The transcendental aesthetic -- Arithmetic and the categories -- Remarks on pure natural science -- Two studies in the reception of Kant's philosophy of arithmetic: postscript to part I -- Some remarks on Frege's conception of extension -- Postscript to essay 5 -- Frege's correspondence: postscript to essay 6 -- Brentano on judgment and truth -- Husserl and the linguistic turn.
This paper offers a new interpretation of Kant's puzzling claim that the B-Deduction in the Critique of Pure Reason should be considered as having two main steps. Previous commentators have tended to agree in general on the first step as arguing for the necessity of the categories for possible experience, but disagree on what the second step is and whether Kant even needs a second step. I argue that the two parts of the B-Deduction correspond to the two aspects of (...) a priori cognition: necessity and universality. The bulk of the paper consists of support for the second step, the universality of the categories. I show that Kant's arguments in the second half of the B-Deduction aim to define the scope of that universality for possible experience by considering the possibilities of divine intellectual intuition, of non-human kinds of sensible intuition, and of apperception of the self. In these ways Kant delimits the boundaries of the applicability of the categories and excludes any other possible experience for human beings. (shrink)
In the Transcendental Ideal Kant discusses the principle of complete determination: for every object and every predicate A, the object is either determinately A or not-A. He claims this principle is synthetic, but it appears to follow from the principle of excluded middle, which is analytic. He also makes a puzzling claim in support of its syntheticity: that it represents individual objects as deriving their possibility from the whole of possibility. This raises a puzzle about why Kant regarded it as (...) synthetic, and what his explanatory claim means. I argue that the principle of complete determination does not follow from the principle of excluded middle because the externally negated or ?negative? judgement ?Not (S is P)? does not entail the internally negated or ?infinite? judgement ?S is not-P.? Kant's puzzling explanatory claim means that empirical objects are determined by the content of the totality of experience. This entails that empirical objects are completely determinate if and only if the totality of experience has a completely determinate content. I argue that it is not a priori whether experience has such a completely determinate content and thus not analytic that objects obey the principle of complete determination. (shrink)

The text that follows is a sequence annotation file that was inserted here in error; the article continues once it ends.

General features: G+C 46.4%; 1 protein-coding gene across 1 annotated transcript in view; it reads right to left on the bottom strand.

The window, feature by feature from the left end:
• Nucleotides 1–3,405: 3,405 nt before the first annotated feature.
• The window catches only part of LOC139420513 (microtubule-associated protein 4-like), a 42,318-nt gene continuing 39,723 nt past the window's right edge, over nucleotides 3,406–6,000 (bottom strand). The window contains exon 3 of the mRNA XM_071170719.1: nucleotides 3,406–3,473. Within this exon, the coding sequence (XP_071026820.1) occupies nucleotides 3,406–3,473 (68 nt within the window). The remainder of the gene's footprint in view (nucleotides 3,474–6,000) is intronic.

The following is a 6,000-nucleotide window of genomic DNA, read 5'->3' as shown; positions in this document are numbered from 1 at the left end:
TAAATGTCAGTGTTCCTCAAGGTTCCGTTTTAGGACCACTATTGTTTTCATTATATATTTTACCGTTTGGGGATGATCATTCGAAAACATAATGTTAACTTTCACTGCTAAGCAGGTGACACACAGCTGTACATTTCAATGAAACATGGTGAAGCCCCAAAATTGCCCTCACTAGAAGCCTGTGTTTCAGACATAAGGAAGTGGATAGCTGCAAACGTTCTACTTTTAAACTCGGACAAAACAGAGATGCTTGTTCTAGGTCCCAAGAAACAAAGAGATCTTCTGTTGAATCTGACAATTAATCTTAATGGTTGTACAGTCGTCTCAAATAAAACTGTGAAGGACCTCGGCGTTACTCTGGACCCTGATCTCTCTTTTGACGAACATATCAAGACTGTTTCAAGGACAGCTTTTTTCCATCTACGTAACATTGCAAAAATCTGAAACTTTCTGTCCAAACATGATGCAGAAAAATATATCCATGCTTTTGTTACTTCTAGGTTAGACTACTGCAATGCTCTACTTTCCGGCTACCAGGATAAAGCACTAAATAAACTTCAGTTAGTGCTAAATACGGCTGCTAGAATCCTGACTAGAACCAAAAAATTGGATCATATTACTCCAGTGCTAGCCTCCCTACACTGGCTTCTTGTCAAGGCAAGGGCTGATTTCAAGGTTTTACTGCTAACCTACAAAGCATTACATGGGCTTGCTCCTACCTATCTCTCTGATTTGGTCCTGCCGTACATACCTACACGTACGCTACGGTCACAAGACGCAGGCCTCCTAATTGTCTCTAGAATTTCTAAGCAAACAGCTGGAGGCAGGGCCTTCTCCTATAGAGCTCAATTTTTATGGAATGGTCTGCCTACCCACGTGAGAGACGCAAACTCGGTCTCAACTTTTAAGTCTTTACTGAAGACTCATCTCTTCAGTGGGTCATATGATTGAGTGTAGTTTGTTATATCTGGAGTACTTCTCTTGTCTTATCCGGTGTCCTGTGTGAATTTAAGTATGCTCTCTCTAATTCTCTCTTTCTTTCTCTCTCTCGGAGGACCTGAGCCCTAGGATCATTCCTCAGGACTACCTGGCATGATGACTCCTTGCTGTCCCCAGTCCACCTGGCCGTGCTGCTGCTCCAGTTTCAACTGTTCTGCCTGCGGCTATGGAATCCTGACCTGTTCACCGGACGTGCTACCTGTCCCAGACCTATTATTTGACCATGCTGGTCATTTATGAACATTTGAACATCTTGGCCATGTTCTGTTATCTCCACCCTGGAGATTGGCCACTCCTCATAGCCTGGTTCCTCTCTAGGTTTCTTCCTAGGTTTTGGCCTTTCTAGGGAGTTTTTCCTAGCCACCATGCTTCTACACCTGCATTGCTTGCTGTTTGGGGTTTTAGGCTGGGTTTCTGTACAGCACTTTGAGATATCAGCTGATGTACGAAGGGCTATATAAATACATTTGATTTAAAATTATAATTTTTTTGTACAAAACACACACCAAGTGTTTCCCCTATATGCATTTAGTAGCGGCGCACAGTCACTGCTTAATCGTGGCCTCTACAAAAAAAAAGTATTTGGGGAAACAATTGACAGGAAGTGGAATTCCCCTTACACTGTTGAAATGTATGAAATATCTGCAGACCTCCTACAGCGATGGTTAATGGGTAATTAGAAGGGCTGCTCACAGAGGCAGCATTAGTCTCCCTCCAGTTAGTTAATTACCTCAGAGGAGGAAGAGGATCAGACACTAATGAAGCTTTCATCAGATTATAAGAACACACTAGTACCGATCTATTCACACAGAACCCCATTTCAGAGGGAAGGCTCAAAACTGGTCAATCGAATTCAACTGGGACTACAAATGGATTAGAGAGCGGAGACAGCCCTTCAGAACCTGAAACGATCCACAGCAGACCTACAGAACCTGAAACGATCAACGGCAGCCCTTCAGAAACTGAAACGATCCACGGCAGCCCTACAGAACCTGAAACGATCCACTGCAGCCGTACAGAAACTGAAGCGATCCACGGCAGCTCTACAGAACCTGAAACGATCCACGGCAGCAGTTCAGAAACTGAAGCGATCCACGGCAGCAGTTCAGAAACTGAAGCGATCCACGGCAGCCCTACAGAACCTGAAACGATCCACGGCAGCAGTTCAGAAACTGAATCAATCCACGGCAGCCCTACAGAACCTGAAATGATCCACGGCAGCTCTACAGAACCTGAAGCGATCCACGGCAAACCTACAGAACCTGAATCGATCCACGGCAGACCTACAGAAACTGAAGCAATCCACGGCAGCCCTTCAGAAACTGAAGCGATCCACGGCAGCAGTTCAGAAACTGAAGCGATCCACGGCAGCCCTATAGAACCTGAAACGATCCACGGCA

In the Critique of Pure Reason, Kant defends the mathematically deterministic world of physics by arguing that its essential features arise necessarily from innate forms of intuition and rules of understanding through combinatory acts of imagination. Knowing is active: it constructs the unity of nature by combining appearances in certain mandatory ways. What is mandated is that sensible awareness provide objects that conform to the structure of ostensive judgment: “This (S) is P.” -/- Sensibility alone provides no such objects, so (...) the imagination compensates by combining passing point-data into “pure” referents for the subject-position, predicate-position, and copula. The result is a cognitive encounter with a generic physical object whose characteristics—magnitude, substance, property, quality, and causality—are abstracted as the Kantian categories. Each characteristic is a product of “sensible synthesis” that has been “determined” by a “function of unity” in judgment. -/- Understanding the possibility of such determination by judgment is the chief difficulty for any rehabilitative reconstruction of Kant’s theory. I will show that Kant conceives of figurative synthesis as an act of line-drawing, and of the functions of unity as rules for attending to this act. The subject-position refers to substance, identified as the objective time-continuum; the predicate-position, to quality, identified as the continuum of property values (constituting the second-order type named by the predicate concept). The upshot is that both positions refer to continuous magnitudes, related so that one (time-value) is the condition of the other (property-value). -/- Kant’s theory of physically constructive grammar is thus equivalent to the analytic-geometric formalism at work in the practice of mathematical physics, which schematizes time and state as lines related by an algebraic formula. Kant theorizes the subject–predicate relation in ostensive judgment as an algebraic time–state function. When aimed towards sensibility, “S is P” functions as the algebraic relation “t → ƒ(t).”. (shrink)